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Showing posts from January 3, 2016

Review: American Gangster

The true story of enterprising Harlem drug lord Frank Lucas (Denzel Washington) and the too-honest cop on his tail, Richie Roberts (Russell Crowe). Lucas, who began as driver for kingpin Bumpy Johnson (an excellent cameo by Clarence Williams III), took over when his boss died, and came up with an idea of importing drugs directly from the source in Vietnam, thus cutting out the middle-man (this is in the late 60s through the 70s, by the way, during the Vietnam War). Considering himself a smart businessman, he sells a high quality drug called Blue Magic at a relatively cheap price, and has a strict code of business and behaviour that involves he and his people, keeping a relatively low-profile. He even gets himself a gorgeous and exotic Puerto Rican wife (Lymari Nadal). Roberts, meanwhile, is hated by his colleagues for turning in $1 million in drug money intended for payoffs. His partner, meanwhile, becomes addicted to drugs. So, professionally, he’s a saint, but he’s going through a b…

Review: Boys Town

Spencer Tracy plays Father Flanagan, who in an attempt to stop kids from turning into the death row inmates he visits in their final moments, decides to set up the title home for wayward young boys. He believes reform schools will only lead to the kids turning to crime and gangs. They need more than such harsh environments, they need a nurturing home. Mickey Rooney plays Whitey Marsh, a wannabe tough young hooligan who will prove to be one of Father Flanagan’s toughest assignments, as Father Flanagan attempts to prove that ‘there’s no such thing as a bad boy’. Henry Hull plays Flanagan’s slightly stuffy and sceptical business partner, whilst Bobs Watson turns up as the cute-as-a-button Pee Wee, a young boy who has a thing for the sweet stuff.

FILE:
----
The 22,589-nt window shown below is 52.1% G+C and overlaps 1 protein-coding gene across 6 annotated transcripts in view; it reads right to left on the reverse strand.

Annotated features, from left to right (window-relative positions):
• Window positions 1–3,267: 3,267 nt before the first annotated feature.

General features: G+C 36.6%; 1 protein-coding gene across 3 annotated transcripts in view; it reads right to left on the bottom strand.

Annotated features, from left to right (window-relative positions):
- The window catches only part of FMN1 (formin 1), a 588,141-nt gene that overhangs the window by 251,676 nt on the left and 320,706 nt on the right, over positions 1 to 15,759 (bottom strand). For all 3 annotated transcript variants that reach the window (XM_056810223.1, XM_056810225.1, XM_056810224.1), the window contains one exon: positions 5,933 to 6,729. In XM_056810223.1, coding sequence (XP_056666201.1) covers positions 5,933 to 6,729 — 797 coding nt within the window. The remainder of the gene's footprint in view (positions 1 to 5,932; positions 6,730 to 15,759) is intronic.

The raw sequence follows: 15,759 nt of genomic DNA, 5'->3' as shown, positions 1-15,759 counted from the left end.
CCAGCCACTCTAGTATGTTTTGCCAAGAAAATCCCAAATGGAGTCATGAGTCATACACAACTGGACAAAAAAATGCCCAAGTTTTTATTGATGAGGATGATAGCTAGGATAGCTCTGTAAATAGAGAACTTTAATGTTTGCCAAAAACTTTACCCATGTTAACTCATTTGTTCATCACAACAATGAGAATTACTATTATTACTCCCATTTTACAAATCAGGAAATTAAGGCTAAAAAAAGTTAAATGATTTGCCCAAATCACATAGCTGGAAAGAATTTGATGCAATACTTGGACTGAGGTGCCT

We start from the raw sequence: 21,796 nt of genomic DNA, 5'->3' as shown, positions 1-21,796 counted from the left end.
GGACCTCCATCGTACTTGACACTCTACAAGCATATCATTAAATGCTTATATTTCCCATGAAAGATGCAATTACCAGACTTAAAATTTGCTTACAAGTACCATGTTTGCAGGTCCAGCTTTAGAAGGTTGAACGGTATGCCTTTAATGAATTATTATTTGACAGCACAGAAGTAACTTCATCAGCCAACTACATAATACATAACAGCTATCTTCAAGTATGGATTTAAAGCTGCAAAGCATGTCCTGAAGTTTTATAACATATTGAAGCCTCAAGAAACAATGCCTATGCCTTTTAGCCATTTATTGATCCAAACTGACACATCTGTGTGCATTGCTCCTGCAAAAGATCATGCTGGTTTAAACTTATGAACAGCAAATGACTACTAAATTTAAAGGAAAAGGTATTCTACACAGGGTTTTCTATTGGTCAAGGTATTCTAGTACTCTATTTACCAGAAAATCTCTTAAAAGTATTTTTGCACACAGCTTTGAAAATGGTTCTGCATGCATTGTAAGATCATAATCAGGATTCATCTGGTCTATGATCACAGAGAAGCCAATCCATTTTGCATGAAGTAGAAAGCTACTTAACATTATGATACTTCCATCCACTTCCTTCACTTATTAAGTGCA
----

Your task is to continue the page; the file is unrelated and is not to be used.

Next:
This is a nice, harmless, and enjoyable movie from 1938. It’s also a showcase for the talent and frankly unbeatable screen presence of Spencer Tracy, who won an Oscar for his portrayal of real-life Father Flanagan. Directed by Norman Taurog (“Ski…

Review: Jimi: All is By My Side

The early days in the musical career of blues-rock guitarist Jimi Hendrix (played by Andre Benjamin, AKA Andre 3.17- what? Oh alright, Andre 3000) as he makes the move to London in 1966-67, and also dealing with the women in his life as he is just on the verge of riding the meteoric wave of success. Imogen Poots plays Linda Keith, the posh former girlfriend of Rolling Stones’ guitarist Keith Richards (played in the film by Ashley Charles), who shacks up with Jimi. That is, until he leaves her for Kathy Etchingham (Hayley Atwell, better than this film), and a far more volatile relationship begins. Ruth Negga turns up as a pot-stirrer of a temptress, who is the third woman in Jimi’s life depicted during this brief period.

Even if this 2014 biopic had been wonderfully well-made, interesting, and exceptionally acted, it’s still founded on at least one piece of bullshit according to one of the real-life figures depicted in the film. With that one piece of bullshit (that really, the person …

Review: American Sniper

The true story of Navy SEAL sniper Chris Kyle (Bradley Cooper), said to be the most lethal sniper in American military history, with a confirmed 150+ kills during his four stints in Iraq. Sienna Miller is Taya, Chris’ wife back home, Keir O’Donnell plays Chris’ younger brother Jeff, who also enlists and becomes quite shaken by his experiences.